Many academia and literature says that active investors cannot beat the index. However, if you believe that this is true but still want to beat the index, then it follows that the key to beating the index must lies within the index itself, i.e. the portfolio of stocks that beat the index must come from the index component stocks.
In my previous post, I mentioned that an equal-weighted portfolio of the Straits Times Index (STI) component stocks can beat the index easily. In this post, we will discuss whether a "Dogs of STI" investment strategy can beat the index and even outperform the equal-weighted portfolio of STI component stocks.
The Dogs of STI replicates the investment strategy of the Dogs of the Dow. In this strategy, the 10 highest yielding Dow Jones Industrial Average (DJIA) component stocks are selected for investment in the following year. This strategy has returned 10.8% per annum over the past 20 years, matching the returns of DJIA and beating the Standard and Poor's 500 index's return of 9.6%.
What is the rationale behind the Dogs of the Dow investment strategy? Proponents of the strategy argue that blue chip companies do not change their dividends regularly to reflect changes in business conditions whereas stock prices regularly fluctuate according to business conditions. Hence, a stock that is higher yield than average would most likely be near the bottom of the business cycle and the stock price is likely to recover more than that of lower-yielding stocks. It suggests that the management of the companies believes their stocks are oversold and are willing to back them up by paying a relatively high dividend. By investing in the Dogs of the Dow, investors gain both by the higher price appreciation and the higher dividend yield.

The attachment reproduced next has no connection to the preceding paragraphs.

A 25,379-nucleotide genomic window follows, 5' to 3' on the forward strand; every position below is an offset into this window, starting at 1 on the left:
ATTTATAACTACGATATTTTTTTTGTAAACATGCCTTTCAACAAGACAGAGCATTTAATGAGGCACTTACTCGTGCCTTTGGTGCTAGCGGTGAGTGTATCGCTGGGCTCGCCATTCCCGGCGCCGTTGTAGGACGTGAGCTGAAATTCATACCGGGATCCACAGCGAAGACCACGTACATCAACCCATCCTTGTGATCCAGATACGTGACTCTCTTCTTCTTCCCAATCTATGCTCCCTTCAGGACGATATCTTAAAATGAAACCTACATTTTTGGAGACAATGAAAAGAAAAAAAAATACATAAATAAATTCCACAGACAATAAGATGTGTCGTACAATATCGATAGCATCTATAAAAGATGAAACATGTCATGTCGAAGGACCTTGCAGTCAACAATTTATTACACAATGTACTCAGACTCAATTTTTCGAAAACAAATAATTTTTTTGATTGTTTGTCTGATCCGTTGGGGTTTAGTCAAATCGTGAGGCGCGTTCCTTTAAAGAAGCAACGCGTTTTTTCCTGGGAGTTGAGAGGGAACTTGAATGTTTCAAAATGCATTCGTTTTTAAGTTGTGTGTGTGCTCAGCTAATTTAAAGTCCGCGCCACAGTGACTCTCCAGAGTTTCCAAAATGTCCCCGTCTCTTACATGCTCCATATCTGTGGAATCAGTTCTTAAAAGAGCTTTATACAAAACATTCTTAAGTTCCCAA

Besides the Dogs of the Dow, there is a related investment strategy known as the "Small Dogs of the Dow" or "Puppies of the Dow". In this strategy, the same 10 stocks are selected as in the Dogs of the Dow. From this list, the 5 lowest-priced stocks are selected as the Puppies of the Dow. This smaller portfolio outperforms even the Dogs of the Dow, returning 12.5% versus 10.8% for the Dogs of the Dow over a 20-year period.
So, how would a "Dogs of STI" and "Puppies of STI" portfolio perform? The table below shows the Dogs and Puppies of STI over a 13-year period since 2000 (Please refer to the previous post on Who Says You Can't Beat the Index? for limitations of the stock price data). Stocks highlighted in orange are the Puppies of STI while stocks highlighted in yellow make up the rest of the Dogs of STI.
|Dogs and Puppies of STI Selected at End of Year|
As shown above, the Dogs of STI outperforms the STI and even the equal-weight portfolios of STI and STI without the heavy weights (i.e. DBS, OCBC, Singtel and UOB). The average return including dividends is 19.3%, higher than STI's 6.7%, equal-weighted STI's 14.1% and equal-weighted STI without the heavyweights of 15.4%. The Puppies of STI performed even better than the Dogs of STI, returning 21.0% over the same period.
The outperformance of both the Dogs and Puppies is not due to dividends alone. Without dividends, the price appreciation (12.7% for Dogs and 13.3% for Puppies) already outperformed that of the STI (3.9%), equal-weighted STI (9.7%) and equal-weight STI without the heavyweights (11.0%). The inclusion of dividends further increased the outperformance of the Dogs and Puppies. The table below shows the outperformance relative to the STI, equal-weighted STI and equal-weighted STI without the heavyweights with and without dividends included.
|Dogs of STI||Puppies of STI|
|No Dividends||With Dividends||No Dividends||With Dividends|
|Equal-weighted STI w/o Heavyweights||1.7%||3.8%||2.2%||5.5%|
On a dollar basis, over a 13-year period ending in Dec 2013, a $10,000 investment in the Dogs of STI with dividends reinvested would become $99,158 while a $10,000 investment in the Puppies of STI would become $119,182. This compares very well with STI ($23,235), equal-weighted STI ($55,554) and equal-weighted STI without the heavyweights ($64,369). So, dogs (and puppies) are Man's best friends apply to investors as well :)
See related blog posts:
See related blog posts: